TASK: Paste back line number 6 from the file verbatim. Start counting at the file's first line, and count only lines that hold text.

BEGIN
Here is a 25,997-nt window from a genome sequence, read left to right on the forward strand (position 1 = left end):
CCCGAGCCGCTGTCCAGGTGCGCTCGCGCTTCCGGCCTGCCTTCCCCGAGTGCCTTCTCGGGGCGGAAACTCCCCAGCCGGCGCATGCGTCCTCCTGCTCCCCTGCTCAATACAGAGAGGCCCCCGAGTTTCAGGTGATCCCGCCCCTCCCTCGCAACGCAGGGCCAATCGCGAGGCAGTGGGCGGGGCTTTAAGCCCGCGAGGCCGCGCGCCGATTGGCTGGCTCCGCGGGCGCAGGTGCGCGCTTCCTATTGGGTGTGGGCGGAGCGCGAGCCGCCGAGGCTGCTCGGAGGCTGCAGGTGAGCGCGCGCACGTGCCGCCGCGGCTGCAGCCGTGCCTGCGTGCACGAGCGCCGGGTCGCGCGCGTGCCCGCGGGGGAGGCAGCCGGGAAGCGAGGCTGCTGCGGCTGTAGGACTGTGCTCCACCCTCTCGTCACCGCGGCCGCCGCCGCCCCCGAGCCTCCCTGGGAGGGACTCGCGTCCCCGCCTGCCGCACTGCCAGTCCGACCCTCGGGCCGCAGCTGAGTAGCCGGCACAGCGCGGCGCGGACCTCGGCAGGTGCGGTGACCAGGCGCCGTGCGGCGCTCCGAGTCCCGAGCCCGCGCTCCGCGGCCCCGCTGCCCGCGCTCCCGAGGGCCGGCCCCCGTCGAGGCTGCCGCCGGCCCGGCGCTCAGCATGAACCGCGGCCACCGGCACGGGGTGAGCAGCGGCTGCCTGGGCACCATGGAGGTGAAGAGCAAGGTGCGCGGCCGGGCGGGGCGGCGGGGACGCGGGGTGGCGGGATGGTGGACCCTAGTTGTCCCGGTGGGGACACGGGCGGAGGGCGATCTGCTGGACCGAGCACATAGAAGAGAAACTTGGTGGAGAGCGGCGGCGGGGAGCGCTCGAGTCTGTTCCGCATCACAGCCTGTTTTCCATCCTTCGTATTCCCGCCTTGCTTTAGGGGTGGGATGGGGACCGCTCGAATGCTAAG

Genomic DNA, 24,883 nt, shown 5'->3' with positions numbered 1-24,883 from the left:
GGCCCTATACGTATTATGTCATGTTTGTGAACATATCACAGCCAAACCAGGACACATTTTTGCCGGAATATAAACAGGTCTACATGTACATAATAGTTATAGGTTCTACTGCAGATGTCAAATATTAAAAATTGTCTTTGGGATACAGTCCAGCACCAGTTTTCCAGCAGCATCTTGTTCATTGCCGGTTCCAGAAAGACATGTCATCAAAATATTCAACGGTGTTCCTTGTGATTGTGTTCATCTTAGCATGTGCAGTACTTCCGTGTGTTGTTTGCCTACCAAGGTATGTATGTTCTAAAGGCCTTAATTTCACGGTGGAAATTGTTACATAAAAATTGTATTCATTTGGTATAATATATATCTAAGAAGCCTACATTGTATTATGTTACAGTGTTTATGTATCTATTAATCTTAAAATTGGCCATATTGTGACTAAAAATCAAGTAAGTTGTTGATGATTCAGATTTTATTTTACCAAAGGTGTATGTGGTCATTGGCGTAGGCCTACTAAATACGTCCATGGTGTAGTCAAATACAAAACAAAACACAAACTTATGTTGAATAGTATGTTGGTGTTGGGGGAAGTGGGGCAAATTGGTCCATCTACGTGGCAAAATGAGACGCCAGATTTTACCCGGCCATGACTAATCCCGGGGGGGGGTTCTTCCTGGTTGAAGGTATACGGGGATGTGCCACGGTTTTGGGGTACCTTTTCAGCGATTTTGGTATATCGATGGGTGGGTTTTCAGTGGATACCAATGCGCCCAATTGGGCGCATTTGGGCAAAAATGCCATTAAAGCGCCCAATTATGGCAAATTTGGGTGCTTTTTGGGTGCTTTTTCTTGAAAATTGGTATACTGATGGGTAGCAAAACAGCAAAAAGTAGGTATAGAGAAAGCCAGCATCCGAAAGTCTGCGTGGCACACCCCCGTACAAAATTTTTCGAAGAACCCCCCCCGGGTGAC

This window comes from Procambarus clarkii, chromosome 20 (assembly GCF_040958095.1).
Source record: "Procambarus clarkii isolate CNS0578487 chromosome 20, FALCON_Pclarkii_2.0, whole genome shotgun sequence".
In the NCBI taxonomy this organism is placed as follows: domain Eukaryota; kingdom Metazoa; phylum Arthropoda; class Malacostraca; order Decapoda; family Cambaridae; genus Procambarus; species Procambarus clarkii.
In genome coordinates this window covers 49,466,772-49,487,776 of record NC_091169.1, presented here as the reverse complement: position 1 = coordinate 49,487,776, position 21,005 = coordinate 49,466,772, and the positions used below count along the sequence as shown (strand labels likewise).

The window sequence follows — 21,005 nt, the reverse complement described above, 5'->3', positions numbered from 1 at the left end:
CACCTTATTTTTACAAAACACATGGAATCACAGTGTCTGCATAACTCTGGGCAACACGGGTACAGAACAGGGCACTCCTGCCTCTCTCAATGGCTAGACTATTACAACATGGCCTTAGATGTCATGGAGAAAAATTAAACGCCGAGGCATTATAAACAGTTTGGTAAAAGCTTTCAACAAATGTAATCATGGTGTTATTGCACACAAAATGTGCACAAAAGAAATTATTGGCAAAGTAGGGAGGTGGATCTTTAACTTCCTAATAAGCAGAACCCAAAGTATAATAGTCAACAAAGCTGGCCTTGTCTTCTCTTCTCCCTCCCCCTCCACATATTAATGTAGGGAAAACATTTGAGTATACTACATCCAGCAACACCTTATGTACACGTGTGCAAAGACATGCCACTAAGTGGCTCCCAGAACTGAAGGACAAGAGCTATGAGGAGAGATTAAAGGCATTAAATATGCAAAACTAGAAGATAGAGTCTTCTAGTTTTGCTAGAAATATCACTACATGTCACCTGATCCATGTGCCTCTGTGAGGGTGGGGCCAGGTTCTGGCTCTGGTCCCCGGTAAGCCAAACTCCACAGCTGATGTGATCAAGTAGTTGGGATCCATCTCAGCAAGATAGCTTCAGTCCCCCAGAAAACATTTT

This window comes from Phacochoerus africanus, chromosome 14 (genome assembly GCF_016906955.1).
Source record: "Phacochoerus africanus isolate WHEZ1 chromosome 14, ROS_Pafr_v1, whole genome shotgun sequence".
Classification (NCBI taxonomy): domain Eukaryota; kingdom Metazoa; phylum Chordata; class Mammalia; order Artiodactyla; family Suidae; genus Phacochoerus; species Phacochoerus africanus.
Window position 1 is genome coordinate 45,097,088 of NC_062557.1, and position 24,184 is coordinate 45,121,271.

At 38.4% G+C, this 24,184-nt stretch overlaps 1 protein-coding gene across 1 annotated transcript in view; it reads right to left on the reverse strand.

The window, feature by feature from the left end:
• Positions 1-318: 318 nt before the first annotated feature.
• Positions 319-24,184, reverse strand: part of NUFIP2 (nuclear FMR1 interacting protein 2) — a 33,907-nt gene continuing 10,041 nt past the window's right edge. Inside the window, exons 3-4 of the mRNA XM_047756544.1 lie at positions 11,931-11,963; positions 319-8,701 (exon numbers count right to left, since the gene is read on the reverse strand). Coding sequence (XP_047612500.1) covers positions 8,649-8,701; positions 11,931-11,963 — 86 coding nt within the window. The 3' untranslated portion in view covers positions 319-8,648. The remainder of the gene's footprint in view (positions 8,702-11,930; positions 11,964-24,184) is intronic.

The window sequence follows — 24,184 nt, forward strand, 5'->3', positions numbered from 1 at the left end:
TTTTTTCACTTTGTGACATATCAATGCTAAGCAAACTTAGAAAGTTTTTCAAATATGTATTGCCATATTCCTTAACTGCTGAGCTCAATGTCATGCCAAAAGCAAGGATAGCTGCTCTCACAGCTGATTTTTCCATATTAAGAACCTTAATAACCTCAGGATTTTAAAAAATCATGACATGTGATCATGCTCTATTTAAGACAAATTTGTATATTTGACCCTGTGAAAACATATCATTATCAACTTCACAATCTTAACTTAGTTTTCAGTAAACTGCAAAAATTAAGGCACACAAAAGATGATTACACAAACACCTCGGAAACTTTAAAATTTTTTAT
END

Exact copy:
Source record: "Procambarus clarkii isolate CNS0578487 chromosome 20, FALCON_Pclarkii_2.0, whole genome shotgun sequence".